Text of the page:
After he spent two weeks volunteering at a hostel for pilgrims along the Camino, a friend returned with a gift for me. I was surprised he bought me anything as he knows I’m a minimalist who is on a seemingly neverending quest to live with less “stuff”. He smiled as I opened the bag. It contained a bar of soap. He proudly declared, “I know you don’t want any more ‘stuff’ but this is something that you will use up and it will disappear.” Indeed he was right. A perfect gift for a minimalist. Even better? It wasn’t purchased. It was among the items left behind by pilgrims wanting to lighten their load. Recycling at its finest.
Accepting gifts has not been easy for me in recent years. Yes, I like the thought with which they are given. And I love surprises. But I’m at the stage in my life where I prefer “experiences” to “stuff.” Friends have adjusted to this:
- Eating experiences were a popular gift for my birthday last week. Various friends took me out for dinner, ice cream, or coffee. Time catching up with friends — especially over good food — is certainly a gift.
- Consumable gifts are excellent ideas for the minimalist: One friend gave me a candle. Burn it down, recycle the glass, and presto! It’s gone.
- And then there was the friend who showed up with a homemade key lime pie (consumable) and a black case (a mystery!). He opened the case to reveal a flugalhorn (A what? Yes, that’s what I said, too) and entertained me and my guests by playing Happy Birthday on this instrument that few of us had ever heard or seen before.
Other friends give as they normally would, but with a caveat that I love: My friend Lois will send me books she thinks I might like, always with the stipulation that I can read them or not, keep them or give them away. I believe all gifts should be given in this way: the receiver can do whatever they want with them.
My mother, years ago, said that her preferred Christmas gift is a donation to a charity. Over the years we, her five children, have:
- gifted pigs, rabbits, bees and chickens on her behalf to Heifer International.
- gifted smiles to children born with cleft palates through SmileTrain.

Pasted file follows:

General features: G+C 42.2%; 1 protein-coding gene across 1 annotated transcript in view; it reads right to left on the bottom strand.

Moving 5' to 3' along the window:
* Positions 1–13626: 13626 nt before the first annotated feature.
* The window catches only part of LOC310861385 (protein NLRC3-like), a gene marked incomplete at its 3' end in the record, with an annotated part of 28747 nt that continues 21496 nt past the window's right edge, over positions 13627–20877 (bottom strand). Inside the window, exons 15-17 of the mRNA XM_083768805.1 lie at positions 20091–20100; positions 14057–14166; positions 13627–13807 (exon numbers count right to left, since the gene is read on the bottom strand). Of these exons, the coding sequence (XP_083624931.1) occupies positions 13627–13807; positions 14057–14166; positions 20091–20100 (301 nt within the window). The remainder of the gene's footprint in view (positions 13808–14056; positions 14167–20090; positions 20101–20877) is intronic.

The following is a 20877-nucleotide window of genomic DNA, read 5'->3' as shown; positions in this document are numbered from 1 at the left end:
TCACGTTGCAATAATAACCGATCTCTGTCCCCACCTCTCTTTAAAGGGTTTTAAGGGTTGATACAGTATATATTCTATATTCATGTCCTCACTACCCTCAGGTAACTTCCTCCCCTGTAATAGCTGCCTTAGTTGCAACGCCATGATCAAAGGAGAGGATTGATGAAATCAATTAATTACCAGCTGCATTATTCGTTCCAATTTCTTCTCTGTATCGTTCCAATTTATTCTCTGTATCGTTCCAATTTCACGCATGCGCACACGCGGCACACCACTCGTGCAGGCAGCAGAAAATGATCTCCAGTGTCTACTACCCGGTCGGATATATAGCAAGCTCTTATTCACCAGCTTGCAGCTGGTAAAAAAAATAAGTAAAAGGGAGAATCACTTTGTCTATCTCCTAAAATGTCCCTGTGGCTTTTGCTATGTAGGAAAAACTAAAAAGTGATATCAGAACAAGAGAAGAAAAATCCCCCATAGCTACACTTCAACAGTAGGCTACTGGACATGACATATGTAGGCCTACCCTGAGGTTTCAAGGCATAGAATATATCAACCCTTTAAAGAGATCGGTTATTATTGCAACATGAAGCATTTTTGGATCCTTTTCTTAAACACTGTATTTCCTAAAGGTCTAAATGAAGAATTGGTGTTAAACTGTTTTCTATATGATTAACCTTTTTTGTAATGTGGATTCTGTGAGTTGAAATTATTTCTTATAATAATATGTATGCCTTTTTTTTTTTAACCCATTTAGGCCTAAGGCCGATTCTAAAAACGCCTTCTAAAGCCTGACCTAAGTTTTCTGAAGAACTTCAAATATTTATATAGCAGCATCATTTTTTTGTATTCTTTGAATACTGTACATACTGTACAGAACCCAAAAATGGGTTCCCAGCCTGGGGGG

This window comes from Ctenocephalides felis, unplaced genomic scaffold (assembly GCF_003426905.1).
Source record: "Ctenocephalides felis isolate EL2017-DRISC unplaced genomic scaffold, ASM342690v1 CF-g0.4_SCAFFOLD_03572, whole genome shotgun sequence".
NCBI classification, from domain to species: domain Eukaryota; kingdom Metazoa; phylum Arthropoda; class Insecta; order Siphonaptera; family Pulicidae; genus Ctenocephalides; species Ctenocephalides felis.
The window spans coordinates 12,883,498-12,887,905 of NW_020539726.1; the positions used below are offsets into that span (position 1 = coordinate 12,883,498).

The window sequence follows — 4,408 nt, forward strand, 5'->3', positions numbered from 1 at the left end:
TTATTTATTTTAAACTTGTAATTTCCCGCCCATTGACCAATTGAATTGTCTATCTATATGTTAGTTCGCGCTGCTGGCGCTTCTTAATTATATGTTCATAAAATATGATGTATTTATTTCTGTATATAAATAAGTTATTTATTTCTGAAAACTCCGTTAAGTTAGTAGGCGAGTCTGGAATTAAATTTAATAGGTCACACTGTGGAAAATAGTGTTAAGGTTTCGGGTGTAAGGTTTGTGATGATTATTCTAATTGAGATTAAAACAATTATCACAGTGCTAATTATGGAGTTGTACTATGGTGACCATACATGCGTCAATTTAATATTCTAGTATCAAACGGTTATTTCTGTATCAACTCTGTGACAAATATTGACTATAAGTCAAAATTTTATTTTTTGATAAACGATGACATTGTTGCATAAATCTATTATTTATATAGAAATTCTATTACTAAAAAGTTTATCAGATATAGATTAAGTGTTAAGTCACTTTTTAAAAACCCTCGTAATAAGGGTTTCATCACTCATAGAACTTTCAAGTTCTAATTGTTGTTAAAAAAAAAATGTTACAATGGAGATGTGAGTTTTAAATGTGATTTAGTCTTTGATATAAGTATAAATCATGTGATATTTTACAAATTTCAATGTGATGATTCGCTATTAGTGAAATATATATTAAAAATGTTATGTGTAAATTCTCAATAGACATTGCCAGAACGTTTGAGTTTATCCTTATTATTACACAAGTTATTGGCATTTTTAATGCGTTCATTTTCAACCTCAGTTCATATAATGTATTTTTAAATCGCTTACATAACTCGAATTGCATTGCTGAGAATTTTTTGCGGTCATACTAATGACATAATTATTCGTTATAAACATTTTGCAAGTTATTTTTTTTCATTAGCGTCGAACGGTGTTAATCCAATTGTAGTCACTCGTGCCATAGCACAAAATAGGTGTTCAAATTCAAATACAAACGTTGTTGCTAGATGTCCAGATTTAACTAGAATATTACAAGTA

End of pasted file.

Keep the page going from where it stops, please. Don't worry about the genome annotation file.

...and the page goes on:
- showed her the wonders of Kiva: she chooses a person and project to which she wants to loan our donation money, and when that person pays the loan back, my mother gets to donate that money to a new person and project.
Despite all these alternatives, there are definitely occasions where some people feel they must bring a physical gift. Birthday parties are one such occasion. To accommodate the schedules of busy friends (and just because I could) I had not one, but two birthday celebrations last week. And for those that just felt they couldn’t come empty handed, I offered an alternative: open your pantry and bring me a couple non-perishables that I can give to the food bank. I sent out the “most-wanted” list our local food bank publishes. And last week I was gifted with tuna fish, beans, canned tomatoes, mac and cheese, cereal, and canned veggies — all of which I dropped off at the food bank today.
So in this season of gratitude and giving, I give thanks for givers of all kinds. But especially for those that give unconditionally, for those that give experiences and for those that give to those most in need.
What alternative giving ideas have you given or received?
P.S. Don’t forget to enter Busted Halo’s Airing Your Attitude of Gratitude Thanksgiving writing contest! You can share with the writers and readers of Busted Halo your story of gratitude. Good Luck!